When I spoke to Santa Clara County Public Health Director Sara Cody, MD, last summer for a Stanford Medicine magazine Q&A on the California county's response to the coronavirus pandemic, she was dejected by a spike in the number of COVID-19 cases. She told me that June was ... "an incredibly depressing month ... I had my heart set on full containment."
That was not to happen. After having an early surge under control, cases began to rise again in June, and they didn't level off until September. As of Nov. 2, the county had recorded more than 25,000 cases and more than 400 deaths.
While local numbers are relatively low, the number of new cases reported across the country is shattering daily records -- just when the nation is bracing for a tough fall and winter indoors. Nearly 100,000 new cases were reported in the United States on Oct. 31, the highest daily number of cases reported since the pandemic began. In all, as of Nov. 2, more than 9.2 million people in the United States had contracted COVID-19 and more than 231,000 had died.
In our conversation, Cody talked about the heartbreaking nature of the pandemic's trajectory, lessons learned and how she gets through the day. What follows are edited portions of the Q&A.
COVID-19 cases began to surge in June despite the county taking aggressive measures to slow its spread. What happened?
The rest of the world happened. We're not an island. We're not New Zealand. We're not Taiwan. We are part of a big ecosystem. The rest of the ecosystem was not playing the same, not working from the same playbook.
Where are the new cases coming from? Do you know?
I am not sure that I can tell you what's driving this increase, because it's not clear to me yet. The truth is that I'm not really sure, because things took off, starting in mid-June and really started to accelerate the last week in June.
We saw that pattern here, and a similar pattern in San Francisco, Contra Costa, Alameda, all around the Bay Area. Something happened. It could have been fatigue with shelter-in-place, coupled with maybe a little bit of acceleration from Memorial Day weekend gatherings or graduation gatherings. We've didn't have indoor dining, indoor bars, religious ceremonies or things like that. That's not what's driving the epidemic here. The honest truth is we don't quite know.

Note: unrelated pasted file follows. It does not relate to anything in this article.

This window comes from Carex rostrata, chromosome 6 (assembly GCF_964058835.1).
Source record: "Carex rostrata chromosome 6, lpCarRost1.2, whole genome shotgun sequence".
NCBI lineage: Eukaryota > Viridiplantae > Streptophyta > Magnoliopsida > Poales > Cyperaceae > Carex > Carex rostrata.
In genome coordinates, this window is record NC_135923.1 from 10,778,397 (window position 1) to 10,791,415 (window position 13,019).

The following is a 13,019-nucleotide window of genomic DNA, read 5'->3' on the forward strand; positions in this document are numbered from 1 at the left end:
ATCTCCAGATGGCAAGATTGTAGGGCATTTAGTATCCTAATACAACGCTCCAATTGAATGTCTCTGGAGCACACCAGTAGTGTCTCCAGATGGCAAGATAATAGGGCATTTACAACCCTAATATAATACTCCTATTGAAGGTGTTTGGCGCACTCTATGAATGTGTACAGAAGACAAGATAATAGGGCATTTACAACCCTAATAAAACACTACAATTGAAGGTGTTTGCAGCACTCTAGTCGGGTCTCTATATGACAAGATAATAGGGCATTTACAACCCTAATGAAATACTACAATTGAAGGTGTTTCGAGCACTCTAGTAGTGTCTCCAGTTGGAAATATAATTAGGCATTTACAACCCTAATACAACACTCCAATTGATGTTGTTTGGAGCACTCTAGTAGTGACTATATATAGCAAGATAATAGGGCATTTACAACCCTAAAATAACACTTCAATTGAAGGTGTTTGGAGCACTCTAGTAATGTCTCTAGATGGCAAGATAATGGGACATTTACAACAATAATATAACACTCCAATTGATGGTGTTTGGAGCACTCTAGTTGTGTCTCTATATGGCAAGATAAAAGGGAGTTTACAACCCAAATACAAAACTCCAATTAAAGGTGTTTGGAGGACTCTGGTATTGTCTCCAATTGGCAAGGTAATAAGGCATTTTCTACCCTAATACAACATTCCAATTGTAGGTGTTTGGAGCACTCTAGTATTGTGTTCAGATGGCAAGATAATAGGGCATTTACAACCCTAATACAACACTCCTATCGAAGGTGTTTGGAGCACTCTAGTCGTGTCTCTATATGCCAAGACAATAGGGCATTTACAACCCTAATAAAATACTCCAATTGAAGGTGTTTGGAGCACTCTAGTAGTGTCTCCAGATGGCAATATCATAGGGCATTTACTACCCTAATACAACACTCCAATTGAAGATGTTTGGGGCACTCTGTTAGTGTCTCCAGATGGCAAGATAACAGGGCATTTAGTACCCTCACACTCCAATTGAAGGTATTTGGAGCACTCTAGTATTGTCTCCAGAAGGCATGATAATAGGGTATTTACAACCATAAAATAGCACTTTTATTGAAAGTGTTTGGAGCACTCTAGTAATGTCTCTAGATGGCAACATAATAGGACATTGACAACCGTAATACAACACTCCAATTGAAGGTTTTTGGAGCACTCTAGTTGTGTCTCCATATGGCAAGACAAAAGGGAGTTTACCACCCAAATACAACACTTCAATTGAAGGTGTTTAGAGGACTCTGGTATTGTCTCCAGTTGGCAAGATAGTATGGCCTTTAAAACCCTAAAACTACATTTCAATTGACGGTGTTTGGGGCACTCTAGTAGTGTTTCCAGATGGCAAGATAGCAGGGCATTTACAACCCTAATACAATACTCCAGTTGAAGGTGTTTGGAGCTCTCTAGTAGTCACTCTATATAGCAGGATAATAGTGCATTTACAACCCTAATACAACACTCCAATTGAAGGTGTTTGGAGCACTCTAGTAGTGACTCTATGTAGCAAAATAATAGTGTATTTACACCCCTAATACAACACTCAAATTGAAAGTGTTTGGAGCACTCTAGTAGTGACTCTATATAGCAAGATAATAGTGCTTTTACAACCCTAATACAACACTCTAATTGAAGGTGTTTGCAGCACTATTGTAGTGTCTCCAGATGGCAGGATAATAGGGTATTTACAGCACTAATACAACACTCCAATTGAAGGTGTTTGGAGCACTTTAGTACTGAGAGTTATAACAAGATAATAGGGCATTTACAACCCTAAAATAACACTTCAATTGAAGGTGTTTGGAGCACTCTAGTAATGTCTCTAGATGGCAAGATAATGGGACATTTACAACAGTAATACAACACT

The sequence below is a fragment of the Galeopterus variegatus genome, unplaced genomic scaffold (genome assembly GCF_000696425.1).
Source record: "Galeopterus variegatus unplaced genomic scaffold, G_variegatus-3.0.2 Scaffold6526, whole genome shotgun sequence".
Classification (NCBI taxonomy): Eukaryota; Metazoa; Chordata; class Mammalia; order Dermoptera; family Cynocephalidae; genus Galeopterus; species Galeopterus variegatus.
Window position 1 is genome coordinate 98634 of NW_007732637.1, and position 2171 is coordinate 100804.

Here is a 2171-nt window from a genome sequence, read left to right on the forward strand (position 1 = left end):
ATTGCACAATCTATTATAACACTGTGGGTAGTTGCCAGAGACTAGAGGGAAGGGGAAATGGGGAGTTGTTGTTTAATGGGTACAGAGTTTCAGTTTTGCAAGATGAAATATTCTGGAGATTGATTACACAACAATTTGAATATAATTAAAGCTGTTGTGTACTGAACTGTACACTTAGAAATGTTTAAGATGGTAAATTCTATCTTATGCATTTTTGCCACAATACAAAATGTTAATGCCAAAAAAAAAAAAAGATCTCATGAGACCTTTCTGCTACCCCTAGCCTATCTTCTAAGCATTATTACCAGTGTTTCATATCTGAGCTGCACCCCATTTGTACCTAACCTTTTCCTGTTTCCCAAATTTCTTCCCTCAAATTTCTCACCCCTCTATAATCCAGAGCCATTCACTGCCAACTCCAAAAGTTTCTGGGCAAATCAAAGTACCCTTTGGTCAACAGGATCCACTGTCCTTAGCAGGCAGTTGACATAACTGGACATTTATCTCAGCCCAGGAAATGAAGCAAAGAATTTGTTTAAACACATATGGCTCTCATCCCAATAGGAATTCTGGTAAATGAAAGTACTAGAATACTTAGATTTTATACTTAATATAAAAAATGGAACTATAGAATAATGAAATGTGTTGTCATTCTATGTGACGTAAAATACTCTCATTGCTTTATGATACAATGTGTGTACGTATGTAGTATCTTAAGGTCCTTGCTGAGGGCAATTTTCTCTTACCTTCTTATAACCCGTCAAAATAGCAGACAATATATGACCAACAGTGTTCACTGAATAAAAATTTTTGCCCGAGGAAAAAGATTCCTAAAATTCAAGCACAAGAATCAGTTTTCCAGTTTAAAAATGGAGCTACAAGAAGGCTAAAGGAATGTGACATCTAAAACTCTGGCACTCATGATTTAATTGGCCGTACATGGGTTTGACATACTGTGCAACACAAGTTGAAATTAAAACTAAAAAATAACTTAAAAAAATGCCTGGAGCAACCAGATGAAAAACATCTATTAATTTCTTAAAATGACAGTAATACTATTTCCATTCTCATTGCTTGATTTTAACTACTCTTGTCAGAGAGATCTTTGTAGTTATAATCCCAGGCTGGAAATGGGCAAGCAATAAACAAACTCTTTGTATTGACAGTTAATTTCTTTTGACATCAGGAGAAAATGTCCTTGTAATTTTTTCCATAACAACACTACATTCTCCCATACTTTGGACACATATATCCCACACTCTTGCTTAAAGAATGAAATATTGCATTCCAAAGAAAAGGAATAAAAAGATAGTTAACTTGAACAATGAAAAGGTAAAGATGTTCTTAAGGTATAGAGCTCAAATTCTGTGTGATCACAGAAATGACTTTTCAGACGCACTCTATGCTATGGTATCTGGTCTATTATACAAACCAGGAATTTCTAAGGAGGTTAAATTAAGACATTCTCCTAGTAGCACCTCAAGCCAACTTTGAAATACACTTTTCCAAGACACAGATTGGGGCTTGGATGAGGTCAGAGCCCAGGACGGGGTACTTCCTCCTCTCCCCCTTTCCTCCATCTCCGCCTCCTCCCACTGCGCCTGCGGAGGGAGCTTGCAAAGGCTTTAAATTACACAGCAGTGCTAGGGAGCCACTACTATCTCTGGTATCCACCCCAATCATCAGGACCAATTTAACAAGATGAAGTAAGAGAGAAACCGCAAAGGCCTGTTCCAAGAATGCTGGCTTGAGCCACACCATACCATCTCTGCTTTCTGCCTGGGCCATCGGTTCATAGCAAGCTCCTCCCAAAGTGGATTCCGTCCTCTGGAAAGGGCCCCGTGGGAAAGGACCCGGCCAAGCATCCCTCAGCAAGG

Nursing homes and assisted living facilities have been hit hard in Santa Clara County and around the country. Why is that?
The really critical thing to remember is that we have to be constantly vigilant, because long-term care facilities and nursing facilities are so vulnerable. If a staff member -- or anyone working and caring for patients there -- comes in infected and doesn't know it, the infection can spread to the residents. We see much higher rates of hospitalizations and death there than in any other settings.
We hear that contact tracing is both challenging and expensive. What's your experience with it?
Our experience has been mixed. We really had our hearts set on rapidly scaling contact tracing, hoping to identify chains of transmission and really stop them in their tracks by ensuring that contacts quarantined before they became unknowingly infectious.
The part that's gone well is we have been able to scale the number of staff of contact tracers. We had a plan and built a huge team.
The challenge is that old-fashioned, shoe-leather epidemiology is very high touch, where we're in the community. We have staff from communities working to help people understand what's going on and how to safely isolate or quarantine.
After we get through this, what do you want Americans to know and remember about the nation's public health system?
This has been an extraordinarily humbling and challenging event. We have this system that sometimes feels like it's made of matchsticks and scotch tape. We're trying to put this enormous, heavy burden on this pretty underdeveloped infrastructure. Not surprisingly, it breaks.
We have not invested in public health preparedness or public health infrastructure at all. That's at every level -- federal, state and local. How many public health physicians, public health nurses, community workers and epidemiologists are there in the country? Not that many as it turns out. Not nearly enough.
You're a self-described introvert. What's it like to have this significant public presence where everything you do is being watched, welcomed, criticized?
It is uncomfortable. (laughs) Press conferences, television. I just dig deep, find another part of myself and get a lot of support from my colleagues. Everybody has a pretty good sense of humor. That helps a lot. Left to my own devices, I would be very happy sitting alone in a comfortable chair with a good book.
Image by Riccardo Vecchio